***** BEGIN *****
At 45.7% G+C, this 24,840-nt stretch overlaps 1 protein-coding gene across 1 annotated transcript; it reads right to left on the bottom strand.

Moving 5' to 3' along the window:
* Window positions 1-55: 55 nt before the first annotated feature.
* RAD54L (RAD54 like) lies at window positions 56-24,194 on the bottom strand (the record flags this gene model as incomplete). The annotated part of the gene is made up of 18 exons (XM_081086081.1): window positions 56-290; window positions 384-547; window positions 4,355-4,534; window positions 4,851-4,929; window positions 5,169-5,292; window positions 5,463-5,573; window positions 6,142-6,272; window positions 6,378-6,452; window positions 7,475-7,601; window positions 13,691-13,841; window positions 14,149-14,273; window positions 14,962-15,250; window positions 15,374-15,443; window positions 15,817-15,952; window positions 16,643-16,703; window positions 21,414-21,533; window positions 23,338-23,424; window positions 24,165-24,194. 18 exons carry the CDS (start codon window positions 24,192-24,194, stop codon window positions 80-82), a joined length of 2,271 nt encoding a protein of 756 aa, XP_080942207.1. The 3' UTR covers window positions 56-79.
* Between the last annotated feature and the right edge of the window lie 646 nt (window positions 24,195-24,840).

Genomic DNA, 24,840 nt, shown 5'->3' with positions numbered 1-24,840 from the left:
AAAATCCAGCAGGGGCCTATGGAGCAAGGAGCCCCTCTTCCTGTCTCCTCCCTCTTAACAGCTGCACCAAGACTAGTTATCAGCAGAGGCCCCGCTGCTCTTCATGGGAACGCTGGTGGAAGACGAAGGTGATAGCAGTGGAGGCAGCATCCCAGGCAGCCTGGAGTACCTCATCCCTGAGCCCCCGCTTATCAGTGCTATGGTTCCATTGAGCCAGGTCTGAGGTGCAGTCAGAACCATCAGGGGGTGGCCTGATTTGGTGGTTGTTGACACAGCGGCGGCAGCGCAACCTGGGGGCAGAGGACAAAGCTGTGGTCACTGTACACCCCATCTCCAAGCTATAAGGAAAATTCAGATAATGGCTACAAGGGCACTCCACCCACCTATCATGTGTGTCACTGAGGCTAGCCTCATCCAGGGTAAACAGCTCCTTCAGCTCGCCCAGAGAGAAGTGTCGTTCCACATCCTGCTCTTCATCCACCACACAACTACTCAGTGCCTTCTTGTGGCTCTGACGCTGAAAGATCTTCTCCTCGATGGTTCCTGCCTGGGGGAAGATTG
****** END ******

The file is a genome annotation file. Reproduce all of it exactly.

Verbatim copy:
At 45.7% G+C, this 24,840-nt stretch overlaps 1 protein-coding gene across 1 annotated transcript; it reads right to left on the bottom strand.

Moving 5' to 3' along the window:
* Window positions 1-55: 55 nt before the first annotated feature.
* RAD54L (RAD54 like) lies at window positions 56-24,194 on the bottom strand (the record flags this gene model as incomplete). The annotated part of the gene is made up of 18 exons (XM_081086081.1): window positions 56-290; window positions 384-547; window positions 4,355-4,534; window positions 4,851-4,929; window positions 5,169-5,292; window positions 5,463-5,573; window positions 6,142-6,272; window positions 6,378-6,452; window positions 7,475-7,601; window positions 13,691-13,841; window positions 14,149-14,273; window positions 14,962-15,250; window positions 15,374-15,443; window positions 15,817-15,952; window positions 16,643-16,703; window positions 21,414-21,533; window positions 23,338-23,424; window positions 24,165-24,194. 18 exons carry the CDS (start codon window positions 24,192-24,194, stop codon window positions 80-82), a joined length of 2,271 nt encoding a protein of 756 aa, XP_080942207.1. The 3' UTR covers window positions 56-79.
* Between the last annotated feature and the right edge of the window lie 646 nt (window positions 24,195-24,840).

Genomic DNA, 24,840 nt, shown 5'->3' with positions numbered 1-24,840 from the left:
AAAATCCAGCAGGGGCCTATGGAGCAAGGAGCCCCTCTTCCTGTCTCCTCCCTCTTAACAGCTGCACCAAGACTAGTTATCAGCAGAGGCCCCGCTGCTCTTCATGGGAACGCTGGTGGAAGACGAAGGTGATAGCAGTGGAGGCAGCATCCCAGGCAGCCTGGAGTACCTCATCCCTGAGCCCCCGCTTATCAGTGCTATGGTTCCATTGAGCCAGGTCTGAGGTGCAGTCAGAACCATCAGGGGGTGGCCTGATTTGGTGGTTGTTGACACAGCGGCGGCAGCGCAACCTGGGGGCAGAGGACAAAGCTGTGGTCACTGTACACCCCATCTCCAAGCTATAAGGAAAATTCAGATAATGGCTACAAGGGCACTCCACCCACCTATCATGTGTGTCACTGAGGCTAGCCTCATCCAGGGTAAACAGCTCCTTCAGCTCGCCCAGAGAGAAGTGTCGTTCCACATCCTGCTCTTCATCCACCACACAACTACTCAGTGCCTTCTTGTGGCTCTGACGCTGAAAGATCTTCTCCTCGATGGTTCCTGCCTGGGGGAAGATTG